No longer simply a diet, veganism is growing into a fully-fledged lifestyle that informs everything vegans touch.
In the US, the number of vegans has risen by 600% in the last three years, according to a report by research company Global Data, and in the UK has quadrupled between 2014 and 2018 according to Mintel. In response to growing demand, major supermarkets like Tesco, Asda and Waitrose introduced plant-based and vegan product lines in 2018. A tidal wave of fast food behemoths are also releasing vegan options – in April 2019, Burger King announced plans to roll out the meatless Impossible Whopper nationally, following White Castle’s partnership with vegan Impossible Meats in September 2018, while Del Taco began serving Beyond Meat tacos in April 2019 and Carl’s Jr. added Beyond Meat vegan patties to their menu in January 2019.
There’s no denying it: the vegan diet is solidly entrenched in mainstream culture. Recently, the rocketing popularity of meat- and cruelty-free foods has translated into an explosion of vegan-friendly fashion, with a stream of luxury designers pledging to go fur-free, popular brands adopting innovative alternatives to leather and the first ever vegan fashion week hosted in Los Angeles in February 2019.
But now, veganism is gaining traction in farther-flung sectors like hospitality and interior design, as the movement grows into an all-encompassing lifestyle. “The products that we surround ourselves with will get to the stage where food is now,” said Don Kwaning, whose lino leather provides a vegan substitute for leather upholstery.
Vegan interior design is coming into the spotlight thanks to firms like Miami-based DiMari Designs and London-based Studio Can-Can, which both specialize in vegan, cruelty-free and ethical designs. “Vegan interior design is still in its infancy in the UK, but this is changing fast,” said Studio Can-Can’s Emily Turnbull. “For the past few years, whenever I typed in ‘vegan interior designer’ to Google, there would only be two ladies in the US and me over here in the UK. This is no longer the case.” Megan Markle and Prince Harry took a large step to ensuring this when they made headlines earlier this year by choosing a vegan paint for their son’s nursery.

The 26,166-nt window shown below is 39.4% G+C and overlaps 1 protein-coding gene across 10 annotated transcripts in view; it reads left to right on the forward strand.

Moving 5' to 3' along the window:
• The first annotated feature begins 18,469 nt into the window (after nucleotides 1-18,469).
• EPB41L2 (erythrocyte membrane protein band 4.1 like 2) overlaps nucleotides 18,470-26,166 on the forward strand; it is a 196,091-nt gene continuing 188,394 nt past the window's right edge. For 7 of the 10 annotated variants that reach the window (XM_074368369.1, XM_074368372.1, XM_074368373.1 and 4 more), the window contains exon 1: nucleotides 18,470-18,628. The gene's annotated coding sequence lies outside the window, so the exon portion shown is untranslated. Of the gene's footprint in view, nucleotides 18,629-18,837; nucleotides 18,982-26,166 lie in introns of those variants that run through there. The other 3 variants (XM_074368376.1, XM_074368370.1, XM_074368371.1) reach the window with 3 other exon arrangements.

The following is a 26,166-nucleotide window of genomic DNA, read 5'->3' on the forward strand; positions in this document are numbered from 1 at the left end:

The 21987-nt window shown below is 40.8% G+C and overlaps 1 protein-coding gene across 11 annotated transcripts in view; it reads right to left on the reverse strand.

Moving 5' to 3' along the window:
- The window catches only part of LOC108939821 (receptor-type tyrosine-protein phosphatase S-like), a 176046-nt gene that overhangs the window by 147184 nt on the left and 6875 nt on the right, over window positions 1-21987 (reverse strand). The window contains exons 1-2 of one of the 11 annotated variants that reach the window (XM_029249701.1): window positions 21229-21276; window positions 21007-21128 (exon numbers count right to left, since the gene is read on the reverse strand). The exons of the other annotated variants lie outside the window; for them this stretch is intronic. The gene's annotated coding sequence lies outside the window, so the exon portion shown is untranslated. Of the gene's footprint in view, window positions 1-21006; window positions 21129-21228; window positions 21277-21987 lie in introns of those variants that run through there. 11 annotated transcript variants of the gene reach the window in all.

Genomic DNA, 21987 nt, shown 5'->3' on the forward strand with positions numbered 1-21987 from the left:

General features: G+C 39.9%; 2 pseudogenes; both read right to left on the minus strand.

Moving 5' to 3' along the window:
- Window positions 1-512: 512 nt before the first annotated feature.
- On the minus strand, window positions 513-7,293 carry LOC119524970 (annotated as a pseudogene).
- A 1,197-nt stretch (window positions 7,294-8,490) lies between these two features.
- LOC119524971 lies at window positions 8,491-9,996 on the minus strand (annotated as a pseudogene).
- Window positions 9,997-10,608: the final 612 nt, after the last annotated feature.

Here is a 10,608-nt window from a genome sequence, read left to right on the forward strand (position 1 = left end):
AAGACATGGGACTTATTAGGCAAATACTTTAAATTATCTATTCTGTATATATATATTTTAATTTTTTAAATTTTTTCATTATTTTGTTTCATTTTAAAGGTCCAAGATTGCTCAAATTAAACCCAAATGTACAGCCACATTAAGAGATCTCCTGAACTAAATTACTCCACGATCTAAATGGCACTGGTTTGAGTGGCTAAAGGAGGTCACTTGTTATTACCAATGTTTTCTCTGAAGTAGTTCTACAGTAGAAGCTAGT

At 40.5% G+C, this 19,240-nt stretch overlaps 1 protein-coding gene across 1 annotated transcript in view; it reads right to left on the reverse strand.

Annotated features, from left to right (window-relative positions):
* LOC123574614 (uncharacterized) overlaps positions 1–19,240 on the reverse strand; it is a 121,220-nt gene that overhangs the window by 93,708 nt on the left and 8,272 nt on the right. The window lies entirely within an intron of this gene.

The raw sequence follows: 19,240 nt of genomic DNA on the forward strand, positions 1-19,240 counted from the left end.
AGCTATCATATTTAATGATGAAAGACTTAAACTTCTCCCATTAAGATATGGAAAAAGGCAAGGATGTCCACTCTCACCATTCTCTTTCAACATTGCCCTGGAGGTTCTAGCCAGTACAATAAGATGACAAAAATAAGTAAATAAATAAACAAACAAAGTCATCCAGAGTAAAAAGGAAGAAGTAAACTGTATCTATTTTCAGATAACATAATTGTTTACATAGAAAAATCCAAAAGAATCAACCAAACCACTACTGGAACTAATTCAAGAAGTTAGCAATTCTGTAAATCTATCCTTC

Goop is also making strides to bring attention to vegan homewares. The buzzy lifestyle site has partnered with American homeware brand Buffy to sell a vegan-friendly blanket. In April 2019, Buffy released a new comforter crafted with 100% plant-based materials. The stuffing, casing and threading on the duvet are all made from natural eucalyptus wood pulp fiber, making it not only suitable for those who lead a vegan lifestyle but also fully biodegradable.
Hotels are taking this one step further by constructing domains that are entirely free of animal byproducts. Opening on June 15, 2019 in Scotland, Saorsa 1875 will be a fully vegan boutique hotel dedicated to “showcasing ethical luxury.” Every aspect – from the electricity to the staff uniforms – will be ethically sourced and free of animal products. The hotel’s electricity will be provided by Vegan Society-certified Ecotricity, the toiletries and cleaning products will all be eco-friendly and certified cruelty-free and the bar and restaurant will offer fully vegan menus. Saorsa 1875 co-founder and head of lifestyle Jack McLaren-Stewart said he hopes the hotel will “dispel the myth that veganism is somehow restrictive or based around abstinence.”
In February 2019 Hilton unveiled the “world’s first vegan suite” in their London Bankside location. The room, designed in partnership with multi-sensory experience design firm Bompas and Parr, is outfitted exclusively with plant-based materials. The room is entirely free of leather wood and feathers, replacing traditional materials with plant-based key cards, eco-cotton flooring, soybean-silk curtains and buckwheat pillows.
“We want to show people that veganism isn’t just a compassionate, ethical choice; it’s also an exciting, vibrant way of life,” said Saorsa 1875 co-founder and head of lifestyle Jack McLaren-Stewart.